by Karl Coplan

On October 14th, the Pace Law School Federalist Society and Environmental Law Society co-sponsored a debate between Professor John C. Kunich of Appalachian Law School and myself.  The Federalist Society advertised Professor Kunich as a climate change denier who would make the case that  “man made . . . climate change  . . . is a scam of epic proportions, a scam kept afloat by junk science, censorship, intimidation, and threats.”   The Federalist Society president further billed the debate as a “chance to once and for all end all questions surrounding anthropogenic climate.”

Given this hype, it is no surprise that the event was very well attended by students on both sides of the political-environmental spectrum (though the free pizza also did not hurt attendance).  Students expecting to see a climate science smack-down were bound to be disappointed, as Professor Kunich’s position is nowhere near as extreme as billed.  In his book, “Betting the Earth: How We Can Still Win the Biggest Gamble of All Time,” Professor Kunich takes more of a climate skeptic position than a climate denier’s position: his premise is not that anthropogenic climate change is a hoax; rather, his premise is that there is scientific uncertainty about the existence and severity of anthropogenic climate change, as well as the international political and scientific feasibility of effective human mitigation of climate change.  Kunich argues that the level of uncertainty has been understated by the Intergovernmental Panel on Climate Change, and relies on the University of East Anglia e-mail disclosures to argue that the scientific consensus is overstated, and that scientific dissent may have been suppressed.  The best “scientific” dissent he can come up with, though, consists of the writings of non-scientists – journalist and hereditary British Peer Lord Monckton and EPA economist Alan Calvin.  Ultimately, Professor Kunich seems agnostic on the fact, severity, and even the likelihood of AGW, professing only skepticism at the level of certainty assumed by those who advocate for mitigation efforts.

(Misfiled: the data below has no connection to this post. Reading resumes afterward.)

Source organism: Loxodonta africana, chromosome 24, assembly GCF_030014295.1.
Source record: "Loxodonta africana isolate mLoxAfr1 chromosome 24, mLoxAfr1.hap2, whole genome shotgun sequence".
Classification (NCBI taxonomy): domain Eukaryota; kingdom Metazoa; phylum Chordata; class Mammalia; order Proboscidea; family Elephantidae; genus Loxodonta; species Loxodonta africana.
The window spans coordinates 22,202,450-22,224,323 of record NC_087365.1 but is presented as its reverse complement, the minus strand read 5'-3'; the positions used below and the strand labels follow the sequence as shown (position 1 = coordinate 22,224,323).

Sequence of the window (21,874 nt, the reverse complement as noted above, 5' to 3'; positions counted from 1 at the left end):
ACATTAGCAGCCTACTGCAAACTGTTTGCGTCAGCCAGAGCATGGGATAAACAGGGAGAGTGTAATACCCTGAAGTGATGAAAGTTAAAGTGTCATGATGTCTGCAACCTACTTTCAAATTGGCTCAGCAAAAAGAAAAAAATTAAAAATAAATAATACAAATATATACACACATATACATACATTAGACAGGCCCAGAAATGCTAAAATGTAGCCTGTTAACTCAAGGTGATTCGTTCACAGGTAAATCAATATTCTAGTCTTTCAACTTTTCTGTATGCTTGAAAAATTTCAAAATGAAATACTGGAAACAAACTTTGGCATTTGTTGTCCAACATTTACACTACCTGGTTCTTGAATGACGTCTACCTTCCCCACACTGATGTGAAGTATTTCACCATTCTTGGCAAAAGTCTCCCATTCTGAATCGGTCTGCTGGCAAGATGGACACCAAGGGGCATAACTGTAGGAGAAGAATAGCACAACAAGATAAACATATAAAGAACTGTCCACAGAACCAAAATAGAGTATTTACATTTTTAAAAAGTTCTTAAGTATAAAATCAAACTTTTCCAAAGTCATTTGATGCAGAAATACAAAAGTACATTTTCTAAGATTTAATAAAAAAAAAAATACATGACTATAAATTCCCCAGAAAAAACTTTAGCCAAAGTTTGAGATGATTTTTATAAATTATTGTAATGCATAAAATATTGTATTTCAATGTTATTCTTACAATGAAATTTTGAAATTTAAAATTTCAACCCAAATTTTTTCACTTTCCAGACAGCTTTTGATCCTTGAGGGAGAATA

Professor Kunich then recounts the thinking of leading historical thinkers about uncertainty – philosopher Blaise Pascal, mathematician Kurt Gödel,  and physicist Werner Heisenberg.  He posits that each of these thinkers, when confronted with the uncertainty of the science surrounding climate change and the effectiveness of human responses, together with the (assumed) high cost of attempting to respond, would agree with him that an aggressive regulatory response to climate change would be ill advised.  Professor Kunich claims to apply the logic of poker playing to the gamble on climate change. In reaching his conclusion that a response is unwarranted, Professor Kunich creates a matrix describing a number of different variables and possible outcomes – including the range of uncertainties for climate change and the severity of its impacts, and both the feasibility and effectiveness of coordinated human responses. Relying on this matrix, Professor Kunich ultimately concludes that paying the economic price for “climate insurance” is prohibitively expensive, with insurance wasted in six of the possible eight outcomes where aggressive climate response is taken. In contrast, the failure to take aggressive measures in response to climate change resulted in a “first order grave error” in only two out of the eight possible combinations.